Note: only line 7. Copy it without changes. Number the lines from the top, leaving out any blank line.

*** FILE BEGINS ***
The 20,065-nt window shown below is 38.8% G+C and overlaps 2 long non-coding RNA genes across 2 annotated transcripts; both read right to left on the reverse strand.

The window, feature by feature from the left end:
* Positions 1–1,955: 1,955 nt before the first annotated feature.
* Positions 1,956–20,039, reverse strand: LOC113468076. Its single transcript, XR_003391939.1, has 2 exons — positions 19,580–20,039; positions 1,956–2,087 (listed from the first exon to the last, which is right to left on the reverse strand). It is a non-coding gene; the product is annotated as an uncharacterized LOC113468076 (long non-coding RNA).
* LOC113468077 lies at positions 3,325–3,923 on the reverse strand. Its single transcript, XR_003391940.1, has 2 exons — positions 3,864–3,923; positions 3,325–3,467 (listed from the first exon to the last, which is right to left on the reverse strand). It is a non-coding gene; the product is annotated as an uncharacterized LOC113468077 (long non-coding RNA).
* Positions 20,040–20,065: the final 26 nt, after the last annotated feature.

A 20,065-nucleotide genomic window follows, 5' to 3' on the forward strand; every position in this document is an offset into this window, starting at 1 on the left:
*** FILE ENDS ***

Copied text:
A 20,065-nucleotide genomic window follows, 5' to 3' on the forward strand; every position in this document is an offset into this window, starting at 1 on the left: